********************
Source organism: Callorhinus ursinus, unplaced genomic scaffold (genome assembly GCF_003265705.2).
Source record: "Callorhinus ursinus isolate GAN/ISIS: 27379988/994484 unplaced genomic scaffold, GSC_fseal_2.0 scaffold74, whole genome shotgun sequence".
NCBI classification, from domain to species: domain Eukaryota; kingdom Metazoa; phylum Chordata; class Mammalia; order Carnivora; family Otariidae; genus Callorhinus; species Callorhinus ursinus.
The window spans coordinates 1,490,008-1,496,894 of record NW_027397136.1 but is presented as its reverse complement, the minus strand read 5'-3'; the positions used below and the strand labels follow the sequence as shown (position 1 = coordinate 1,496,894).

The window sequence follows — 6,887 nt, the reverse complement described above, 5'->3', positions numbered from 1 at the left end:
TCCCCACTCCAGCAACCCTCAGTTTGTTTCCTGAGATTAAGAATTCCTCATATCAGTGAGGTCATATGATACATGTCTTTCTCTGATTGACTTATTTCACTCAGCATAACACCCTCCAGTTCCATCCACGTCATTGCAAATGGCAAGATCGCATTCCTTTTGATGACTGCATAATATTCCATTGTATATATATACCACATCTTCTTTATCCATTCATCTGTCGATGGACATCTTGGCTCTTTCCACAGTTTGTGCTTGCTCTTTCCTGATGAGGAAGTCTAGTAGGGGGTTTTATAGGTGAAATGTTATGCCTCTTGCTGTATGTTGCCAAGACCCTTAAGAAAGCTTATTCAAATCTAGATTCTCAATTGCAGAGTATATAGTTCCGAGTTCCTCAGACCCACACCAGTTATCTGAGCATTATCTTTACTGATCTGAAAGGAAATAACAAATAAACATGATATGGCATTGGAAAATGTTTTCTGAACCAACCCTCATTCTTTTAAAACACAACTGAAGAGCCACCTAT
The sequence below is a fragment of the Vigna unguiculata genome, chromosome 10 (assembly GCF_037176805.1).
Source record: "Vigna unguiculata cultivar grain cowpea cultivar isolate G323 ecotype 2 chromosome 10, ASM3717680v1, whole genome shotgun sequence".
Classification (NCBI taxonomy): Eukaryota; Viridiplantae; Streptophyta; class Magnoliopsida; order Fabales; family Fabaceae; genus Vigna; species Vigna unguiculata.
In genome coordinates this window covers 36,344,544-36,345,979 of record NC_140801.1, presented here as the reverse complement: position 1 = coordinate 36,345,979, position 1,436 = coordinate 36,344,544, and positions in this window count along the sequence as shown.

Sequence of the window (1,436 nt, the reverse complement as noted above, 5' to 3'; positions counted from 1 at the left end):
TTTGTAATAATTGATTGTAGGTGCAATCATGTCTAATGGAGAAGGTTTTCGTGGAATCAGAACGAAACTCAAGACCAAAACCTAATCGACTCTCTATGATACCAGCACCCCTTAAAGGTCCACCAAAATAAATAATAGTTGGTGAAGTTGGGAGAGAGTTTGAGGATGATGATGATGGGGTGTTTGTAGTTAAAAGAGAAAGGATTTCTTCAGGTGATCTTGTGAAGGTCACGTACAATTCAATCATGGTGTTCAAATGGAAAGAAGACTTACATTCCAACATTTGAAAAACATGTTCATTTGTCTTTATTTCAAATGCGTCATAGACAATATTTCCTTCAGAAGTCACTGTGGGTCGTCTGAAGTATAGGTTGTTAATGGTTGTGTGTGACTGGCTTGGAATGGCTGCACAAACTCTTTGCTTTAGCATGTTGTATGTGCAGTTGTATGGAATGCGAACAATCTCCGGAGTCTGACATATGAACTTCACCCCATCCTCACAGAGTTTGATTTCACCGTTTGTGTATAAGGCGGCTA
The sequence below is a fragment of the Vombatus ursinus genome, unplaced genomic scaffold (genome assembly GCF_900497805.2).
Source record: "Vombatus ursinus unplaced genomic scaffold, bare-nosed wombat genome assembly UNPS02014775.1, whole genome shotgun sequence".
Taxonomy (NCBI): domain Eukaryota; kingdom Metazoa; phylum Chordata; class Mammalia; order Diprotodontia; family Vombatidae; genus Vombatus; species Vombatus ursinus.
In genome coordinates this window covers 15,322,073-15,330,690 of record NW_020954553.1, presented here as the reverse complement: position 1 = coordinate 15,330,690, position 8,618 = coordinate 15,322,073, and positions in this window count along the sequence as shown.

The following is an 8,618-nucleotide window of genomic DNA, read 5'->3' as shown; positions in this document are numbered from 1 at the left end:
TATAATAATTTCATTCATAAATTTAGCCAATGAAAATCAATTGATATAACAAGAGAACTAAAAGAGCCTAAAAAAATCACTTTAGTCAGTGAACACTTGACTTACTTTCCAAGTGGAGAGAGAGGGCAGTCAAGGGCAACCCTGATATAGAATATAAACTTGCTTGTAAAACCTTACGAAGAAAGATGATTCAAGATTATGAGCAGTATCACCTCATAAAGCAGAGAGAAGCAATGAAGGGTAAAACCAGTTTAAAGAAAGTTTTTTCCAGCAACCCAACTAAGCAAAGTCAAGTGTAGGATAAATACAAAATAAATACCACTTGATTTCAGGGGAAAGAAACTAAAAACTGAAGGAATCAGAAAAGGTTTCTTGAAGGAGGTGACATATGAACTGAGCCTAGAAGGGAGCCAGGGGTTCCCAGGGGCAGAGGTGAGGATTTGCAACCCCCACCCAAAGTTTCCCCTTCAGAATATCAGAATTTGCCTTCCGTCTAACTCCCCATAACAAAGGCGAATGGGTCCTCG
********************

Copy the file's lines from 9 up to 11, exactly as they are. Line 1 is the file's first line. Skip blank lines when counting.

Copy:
Classification (NCBI taxonomy): Eukaryota; Viridiplantae; Streptophyta; class Magnoliopsida; order Fabales; family Fabaceae; genus Vigna; species Vigna unguiculata.
In genome coordinates this window covers 36,344,544-36,345,979 of record NC_140801.1, presented here as the reverse complement: position 1 = coordinate 36,345,979, position 1,436 = coordinate 36,344,544, and positions in this window count along the sequence as shown.

Sequence of the window (1,436 nt, the reverse complement as noted above, 5' to 3'; positions counted from 1 at the left end):